About two months ago WordPress pushed this update where I had no choice but to use their modern ‘Block’ editor. Its main characteristics are that everything takes longer and behaves worse. And more unpredictably. This is part of a site-wide reorganization where everything is worse. Like, it dumped the old system where you could upload several pictures, put in captions and alt-text for them, and have the captions be saved. And somehow the Block Editor kept getting worse. It has two modes, a ‘Visual Editor’ where it shows roughly what your post would look like, and a ‘Code Editor’ where it shows the HTML code you’re typing in. And this past week it decided anything put in as Code Editor should preview as ‘This block has encountered an error and cannot be previewed’.
It’s sloppy, but everything about the Block Editor is sloppy. There is no guessing, at any point, what clicking the mouse will do, much less why it would do that. The Block Editor is a master class in teaching helplessness. I would pay ten dollars toward an article that studied the complex system of failures and bad decisions that created such a bad editor.
This is not me being a cranky old man at a web site changing. I gave it around two months, plenty of time to get used to the scheme and to understand what it does well. It does nothing well.
For example, if I have an article and wish to insert a picture between two paragraphs? And I click at the space between the two paragraphs where I want the picture? There are at least four different things that the mouse click might cause to happen, one of them being “the editor jumps to the very start of the post”. Which of those four will happen? Why? I don’t know, and you know what? I should not have to know.
In the Classic Editor, if I want to insert a picture, I click in my post where I want the picture to go. I click the ‘Insert Media’ button. I select the picture I want, and that’s it. Any replacement system should be no less hard for me, the writer, to use. Last week, I had to forego putting a picture in one of my Popeye cartoon reviews because nothing would allow me to insert a picture. This is WordPress’s failure, not mine.
With the latest change, and thinking seriously whether WordPress blogging is worth the aggravation, I went to WordPress’s help pages looking for how to get the old editor back. And, because their help pages are also a user-interface clusterfluff, ended up posting this question to a forum that exists somewhere. And, wonderfully, musicdoc1 saw my frustrated pleas and gave me the answer. I am grateful to them and I cannot exaggerate how much difference this makes. Were I forced to choose between the Block Editor and not blogging at all, not blogging would win.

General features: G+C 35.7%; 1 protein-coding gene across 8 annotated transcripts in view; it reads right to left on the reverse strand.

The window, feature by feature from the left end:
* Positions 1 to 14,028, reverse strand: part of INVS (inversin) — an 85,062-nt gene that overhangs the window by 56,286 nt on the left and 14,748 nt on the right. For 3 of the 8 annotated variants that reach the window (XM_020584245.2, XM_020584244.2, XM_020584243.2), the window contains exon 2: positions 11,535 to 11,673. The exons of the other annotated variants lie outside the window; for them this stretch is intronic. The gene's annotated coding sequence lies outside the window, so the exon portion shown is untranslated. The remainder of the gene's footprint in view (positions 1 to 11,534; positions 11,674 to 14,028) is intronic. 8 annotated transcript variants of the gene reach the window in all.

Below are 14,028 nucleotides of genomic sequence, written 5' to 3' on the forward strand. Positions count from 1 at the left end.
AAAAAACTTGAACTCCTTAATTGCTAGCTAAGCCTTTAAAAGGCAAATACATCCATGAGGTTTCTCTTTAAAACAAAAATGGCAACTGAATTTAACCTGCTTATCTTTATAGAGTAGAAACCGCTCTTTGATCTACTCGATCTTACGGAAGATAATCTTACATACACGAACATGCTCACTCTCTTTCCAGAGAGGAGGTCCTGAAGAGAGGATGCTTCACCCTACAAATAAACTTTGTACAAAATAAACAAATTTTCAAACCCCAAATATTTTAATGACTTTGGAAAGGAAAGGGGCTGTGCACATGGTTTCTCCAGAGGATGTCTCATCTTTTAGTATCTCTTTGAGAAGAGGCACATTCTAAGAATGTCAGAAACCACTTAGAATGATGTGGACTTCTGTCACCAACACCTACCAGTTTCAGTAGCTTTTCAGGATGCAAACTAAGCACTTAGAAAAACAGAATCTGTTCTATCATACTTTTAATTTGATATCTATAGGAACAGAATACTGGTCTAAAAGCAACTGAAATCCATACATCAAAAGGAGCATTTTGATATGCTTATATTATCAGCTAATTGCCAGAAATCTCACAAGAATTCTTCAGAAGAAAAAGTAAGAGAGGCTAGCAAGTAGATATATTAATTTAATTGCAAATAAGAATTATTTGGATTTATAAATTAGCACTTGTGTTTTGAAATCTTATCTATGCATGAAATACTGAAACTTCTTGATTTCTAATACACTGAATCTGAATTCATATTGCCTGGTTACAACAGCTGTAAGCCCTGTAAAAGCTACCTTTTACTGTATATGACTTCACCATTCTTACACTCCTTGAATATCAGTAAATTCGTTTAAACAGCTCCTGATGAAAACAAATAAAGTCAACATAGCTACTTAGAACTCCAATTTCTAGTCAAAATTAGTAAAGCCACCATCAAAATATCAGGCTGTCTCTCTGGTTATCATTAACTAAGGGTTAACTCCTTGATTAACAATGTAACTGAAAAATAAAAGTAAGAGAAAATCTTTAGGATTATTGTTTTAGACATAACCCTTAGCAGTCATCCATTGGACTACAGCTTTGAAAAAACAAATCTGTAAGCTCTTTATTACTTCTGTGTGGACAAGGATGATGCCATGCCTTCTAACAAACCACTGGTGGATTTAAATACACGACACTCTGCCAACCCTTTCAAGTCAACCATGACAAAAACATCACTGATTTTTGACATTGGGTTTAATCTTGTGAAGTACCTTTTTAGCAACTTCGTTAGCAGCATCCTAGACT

I am so very grateful to musicdoc1 for this information and I am glad to be able to carry on here.
With the final demise of Apartment 3-G in not just artistic but also actual production terms, the natural question is: who wins? That is, who gets the spot suddenly opened up in about three hundred newspapers?
I should point out, I don’t know how many newspapers Apartment 3-G was running in at the end. I say “about three hundred” because whenever a comic strip’s circulation is mentioned it’s usually given as “about three hundred”. “About three hundred newspapers” is the comic strip circulation figure equivalent of “has a girlfriend in Canada”. It’s possible enough, and disproving it would take more work than anyone cares to invest.
Certainly not winning are the soap opera strips. As a genre they’re dead, probably squeezed the same way soap operas proper are dying (in the United States). Kids don’t grow up reading them, and adults have better things to do than follow the soaps. I don’t know when the last new syndicated soap opera strip to launch was. The closest might be Dan Thompson’s Rip Haywire, which is an action-adventure strip, but a humorous, self-spoofing one. That means the main story would be serviceable for an action-adventure strip, but every panel includes a joke about how stupid the Kardashians are or something like that, and when the villain reveals his plan he owns up that this is a kinda dumb thing to do. It’s a fun strip, one of Thompson’s nearly six dozen good daily strips that he’s producing, but it’s not a soap. And I’m not positive it appears in any newspapers.
I would expect Greg Evans and Karen Evans’s Luann and Tom Batiuk’s Funky Winkerbean to make the most gains from the spaces available, actually. Both strips have moved into the semi-serialized format that’s the closest the market will support to a soap-opera strip. In this format — I think of Garry Trudeau’s Doonesbury as the defining example of it — there are a couple of story lines going on, and each week will advance one of the stories. But nearly each daily strip will contain a punch line, or an attempted punch line, so the strip doesn’t quite abandon the joke-a-day format.